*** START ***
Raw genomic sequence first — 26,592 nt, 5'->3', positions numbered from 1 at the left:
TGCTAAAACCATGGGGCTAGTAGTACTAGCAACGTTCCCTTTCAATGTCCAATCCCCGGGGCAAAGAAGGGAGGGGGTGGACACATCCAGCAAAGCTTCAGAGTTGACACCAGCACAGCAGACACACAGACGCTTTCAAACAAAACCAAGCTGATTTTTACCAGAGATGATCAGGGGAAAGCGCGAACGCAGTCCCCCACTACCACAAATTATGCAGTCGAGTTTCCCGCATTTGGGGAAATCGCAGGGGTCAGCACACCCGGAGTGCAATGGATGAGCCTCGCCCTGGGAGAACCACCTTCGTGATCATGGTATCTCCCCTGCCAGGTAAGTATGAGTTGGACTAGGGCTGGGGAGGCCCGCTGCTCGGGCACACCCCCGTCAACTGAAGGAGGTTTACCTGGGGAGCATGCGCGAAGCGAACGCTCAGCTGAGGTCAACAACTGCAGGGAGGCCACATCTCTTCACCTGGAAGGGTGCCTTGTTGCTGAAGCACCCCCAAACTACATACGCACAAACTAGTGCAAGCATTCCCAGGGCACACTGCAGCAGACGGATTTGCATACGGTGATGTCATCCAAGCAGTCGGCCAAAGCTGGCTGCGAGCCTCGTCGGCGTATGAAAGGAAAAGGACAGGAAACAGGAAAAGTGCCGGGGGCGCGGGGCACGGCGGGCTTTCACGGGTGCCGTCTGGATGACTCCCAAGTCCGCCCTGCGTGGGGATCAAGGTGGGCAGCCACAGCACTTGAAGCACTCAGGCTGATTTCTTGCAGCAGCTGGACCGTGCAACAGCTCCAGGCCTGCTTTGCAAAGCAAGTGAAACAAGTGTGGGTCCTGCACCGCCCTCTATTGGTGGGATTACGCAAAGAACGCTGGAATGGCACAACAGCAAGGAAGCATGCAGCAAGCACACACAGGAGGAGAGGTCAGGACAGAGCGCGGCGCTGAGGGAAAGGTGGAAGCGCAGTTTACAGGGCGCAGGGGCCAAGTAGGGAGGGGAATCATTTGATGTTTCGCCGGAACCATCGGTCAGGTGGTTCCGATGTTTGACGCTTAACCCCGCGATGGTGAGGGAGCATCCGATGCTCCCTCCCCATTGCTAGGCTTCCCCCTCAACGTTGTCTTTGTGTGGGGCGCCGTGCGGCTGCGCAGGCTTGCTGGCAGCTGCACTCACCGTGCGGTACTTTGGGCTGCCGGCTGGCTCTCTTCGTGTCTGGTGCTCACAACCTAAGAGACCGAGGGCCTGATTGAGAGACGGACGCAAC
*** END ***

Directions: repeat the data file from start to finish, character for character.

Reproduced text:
Raw genomic sequence first — 26,592 nt, 5'->3', positions numbered from 1 at the left:
TGCTAAAACCATGGGGCTAGTAGTACTAGCAACGTTCCCTTTCAATGTCCAATCCCCGGGGCAAAGAAGGGAGGGGGTGGACACATCCAGCAAAGCTTCAGAGTTGACACCAGCACAGCAGACACACAGACGCTTTCAAACAAAACCAAGCTGATTTTTACCAGAGATGATCAGGGGAAAGCGCGAACGCAGTCCCCCACTACCACAAATTATGCAGTCGAGTTTCCCGCATTTGGGGAAATCGCAGGGGTCAGCACACCCGGAGTGCAATGGATGAGCCTCGCCCTGGGAGAACCACCTTCGTGATCATGGTATCTCCCCTGCCAGGTAAGTATGAGTTGGACTAGGGCTGGGGAGGCCCGCTGCTCGGGCACACCCCCGTCAACTGAAGGAGGTTTACCTGGGGAGCATGCGCGAAGCGAACGCTCAGCTGAGGTCAACAACTGCAGGGAGGCCACATCTCTTCACCTGGAAGGGTGCCTTGTTGCTGAAGCACCCCCAAACTACATACGCACAAACTAGTGCAAGCATTCCCAGGGCACACTGCAGCAGACGGATTTGCATACGGTGATGTCATCCAAGCAGTCGGCCAAAGCTGGCTGCGAGCCTCGTCGGCGTATGAAAGGAAAAGGACAGGAAACAGGAAAAGTGCCGGGGGCGCGGGGCACGGCGGGCTTTCACGGGTGCCGTCTGGATGACTCCCAAGTCCGCCCTGCGTGGGGATCAAGGTGGGCAGCCACAGCACTTGAAGCACTCAGGCTGATTTCTTGCAGCAGCTGGACCGTGCAACAGCTCCAGGCCTGCTTTGCAAAGCAAGTGAAACAAGTGTGGGTCCTGCACCGCCCTCTATTGGTGGGATTACGCAAAGAACGCTGGAATGGCACAACAGCAAGGAAGCATGCAGCAAGCACACACAGGAGGAGAGGTCAGGACAGAGCGCGGCGCTGAGGGAAAGGTGGAAGCGCAGTTTACAGGGCGCAGGGGCCAAGTAGGGAGGGGAATCATTTGATGTTTCGCCGGAACCATCGGTCAGGTGGTTCCGATGTTTGACGCTTAACCCCGCGATGGTGAGGGAGCATCCGATGCTCCCTCCCCATTGCTAGGCTTCCCCCTCAACGTTGTCTTTGTGTGGGGCGCCGTGCGGCTGCGCAGGCTTGCTGGCAGCTGCACTCACCGTGCGGTACTTTGGGCTGCCGGCTGGCTCTCTTCGTGTCTGGTGCTCACAACCTAAGAGACCGAGGGCCTGATTGAGAGACGGACGCAAC